Jenny explains that they do try to lead a fairly ‘natural’ lifestyle, with organic foods, etc. Therefore they began to do research looking into their birthing options. They have an obstetrician. “Our OB is open, but every time I ask him what I can do to prepare for this birth, he just says “Well, that’s all up to you.” I would think that if that were my field, I would look at other forms of birthing. But this is all so new to me, and when I get a blanket answer to everything, I’m left with a lot of questions.”
Dr M explains condescendingly that they’re here today to “help her make an informed choice”. There is still no midwife in sight.
Scrubs guy asks them whether they’ve met anyone who has had a homebirth. They say no. The team has brought people in to tell them about their experience.
Stephanie (Pilates instructor) and Marcel – gave birth in birthing pool in her own home.
They show some of her birth video with woman’s voiceover, talking about using her low voice, keeping herself comfortable, talks about how she prepared for her birth.
Doctor Masterson: You know, I don’t care what you do in labour. If you want to swing from the chandeliers you can do it! So long as you deliver that baby. But it’s just like a party, you know? When things go wrong, they can go wrong fast.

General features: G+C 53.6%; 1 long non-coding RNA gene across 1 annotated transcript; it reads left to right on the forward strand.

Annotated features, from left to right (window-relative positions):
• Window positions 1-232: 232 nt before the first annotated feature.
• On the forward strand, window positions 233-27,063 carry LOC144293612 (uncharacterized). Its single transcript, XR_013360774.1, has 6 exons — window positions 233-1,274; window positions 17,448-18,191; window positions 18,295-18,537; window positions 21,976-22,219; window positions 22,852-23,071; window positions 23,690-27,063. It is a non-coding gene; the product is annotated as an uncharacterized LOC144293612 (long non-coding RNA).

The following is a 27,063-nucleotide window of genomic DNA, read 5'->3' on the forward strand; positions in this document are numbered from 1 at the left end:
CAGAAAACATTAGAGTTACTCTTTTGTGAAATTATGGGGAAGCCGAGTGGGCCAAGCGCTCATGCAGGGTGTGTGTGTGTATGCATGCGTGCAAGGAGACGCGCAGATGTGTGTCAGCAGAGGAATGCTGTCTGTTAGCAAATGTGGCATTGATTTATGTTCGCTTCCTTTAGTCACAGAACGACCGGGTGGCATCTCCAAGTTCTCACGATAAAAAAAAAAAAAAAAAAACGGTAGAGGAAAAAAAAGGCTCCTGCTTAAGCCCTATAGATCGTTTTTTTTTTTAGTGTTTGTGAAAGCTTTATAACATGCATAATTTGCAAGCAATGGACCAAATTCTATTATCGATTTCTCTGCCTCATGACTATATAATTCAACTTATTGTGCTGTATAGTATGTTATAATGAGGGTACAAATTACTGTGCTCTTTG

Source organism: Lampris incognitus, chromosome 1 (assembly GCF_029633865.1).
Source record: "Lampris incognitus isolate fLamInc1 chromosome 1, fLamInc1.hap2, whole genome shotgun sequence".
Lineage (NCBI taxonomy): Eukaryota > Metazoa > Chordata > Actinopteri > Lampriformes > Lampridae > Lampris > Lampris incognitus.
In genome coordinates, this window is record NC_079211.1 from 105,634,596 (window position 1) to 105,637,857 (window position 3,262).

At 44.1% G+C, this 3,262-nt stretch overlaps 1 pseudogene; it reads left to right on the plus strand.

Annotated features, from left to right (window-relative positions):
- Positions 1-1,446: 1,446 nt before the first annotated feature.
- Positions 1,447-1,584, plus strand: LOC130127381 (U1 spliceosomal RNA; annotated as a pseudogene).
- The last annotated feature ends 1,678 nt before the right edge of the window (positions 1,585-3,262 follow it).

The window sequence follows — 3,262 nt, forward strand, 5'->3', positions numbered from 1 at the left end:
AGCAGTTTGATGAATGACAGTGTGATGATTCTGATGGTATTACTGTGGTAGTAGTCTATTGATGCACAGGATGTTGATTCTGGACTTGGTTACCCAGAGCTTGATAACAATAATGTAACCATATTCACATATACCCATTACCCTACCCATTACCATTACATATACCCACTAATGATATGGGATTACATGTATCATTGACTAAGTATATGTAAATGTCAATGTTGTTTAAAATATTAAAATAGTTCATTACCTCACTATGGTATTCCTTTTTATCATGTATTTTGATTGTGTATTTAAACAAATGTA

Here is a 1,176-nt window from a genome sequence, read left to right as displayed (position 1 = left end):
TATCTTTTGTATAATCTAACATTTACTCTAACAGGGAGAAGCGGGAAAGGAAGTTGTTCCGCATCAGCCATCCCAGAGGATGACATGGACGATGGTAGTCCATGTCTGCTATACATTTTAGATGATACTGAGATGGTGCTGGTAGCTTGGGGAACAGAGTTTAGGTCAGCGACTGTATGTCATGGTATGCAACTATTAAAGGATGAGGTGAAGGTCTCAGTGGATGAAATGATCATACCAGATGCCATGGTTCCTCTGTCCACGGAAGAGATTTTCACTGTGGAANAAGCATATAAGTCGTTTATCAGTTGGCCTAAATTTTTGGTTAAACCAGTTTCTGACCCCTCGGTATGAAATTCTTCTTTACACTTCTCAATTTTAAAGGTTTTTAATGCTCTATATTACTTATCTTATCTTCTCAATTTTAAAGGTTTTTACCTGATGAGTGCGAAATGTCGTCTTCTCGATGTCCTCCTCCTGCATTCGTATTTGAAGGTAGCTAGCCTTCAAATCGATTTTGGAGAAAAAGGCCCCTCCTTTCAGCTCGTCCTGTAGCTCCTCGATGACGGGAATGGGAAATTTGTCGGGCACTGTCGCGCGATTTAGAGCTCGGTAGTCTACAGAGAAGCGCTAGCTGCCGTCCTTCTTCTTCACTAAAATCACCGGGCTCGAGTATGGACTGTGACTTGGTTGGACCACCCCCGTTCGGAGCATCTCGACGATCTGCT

Scrubs guy: Up next: a mother who says not only does she regret choosing an alternative birth for her son, but it also almost ended up costing his life.
“It’s really overwhelming choosing a birthing method today. We have hypnobirthing, homebirthing… a traditional, old-fashioned hospital birth.”
Scrubs guy: Talks about how the couple haven’t yet made their decision. “There’s another option. Have you considered a birthing centre?”
Jenny: “Yes, we looked at a birthing centre. We were wary of the environment itself – it was like, sort of, half a home, and half like a doctor’s office.
Scrubs guy: “Which is kind of the point!”
Jenny: “Yes. There was something about the environment that was very uncomfortable.”
Doctor Masterson: “Birth centres are set up so they feel a bit like a home. But they’re not set up for emergencies.”
Goes to woman in audience. She talks at length about how normal her pregnancy was, and about how she birthed beautifully in a home jacuzzi. They then found out that the baby had a congenital kidney abnormality, the kidneys were very swollen, and they had ruptured the lungs on the way out during the birth. “My mother just knew, and after 45 minutes she called 911 and the ambulance came and took my baby from my arms. They wrapped him in a silver blanket, and he was dying”. He has since had a number of operations and is now ok.
They go to a doll lying on a coffee table and say that they’re going to demonstrate shoulder dystocia.
Cut to a computer simulation. The woman is absent, nothing but a lower spine and pelvis, lying supine, and the CGI baby gets its shoulder caught under the pubic bone.
Doctor Masterson describes a number of manoeuvres – McRoberts (pushing the legs right up in exaggerated lithotomy position), fundal pressure, Woods Screw, episiotomy, breaking the clavicle (Masterson says “shoulder”), cutting through the rectum, symphysiotomy (cutting through the symphysis pubis, which Dr M calls “cutting through the pubic bone”), pushing the baby back up and doing a C section (Zavanelli manoeuvre).
The Gaskin manoeuvre is not mentioned, nor are any of the other preventive measures that midwives use. Like not forcing a woman onto her back in the first place.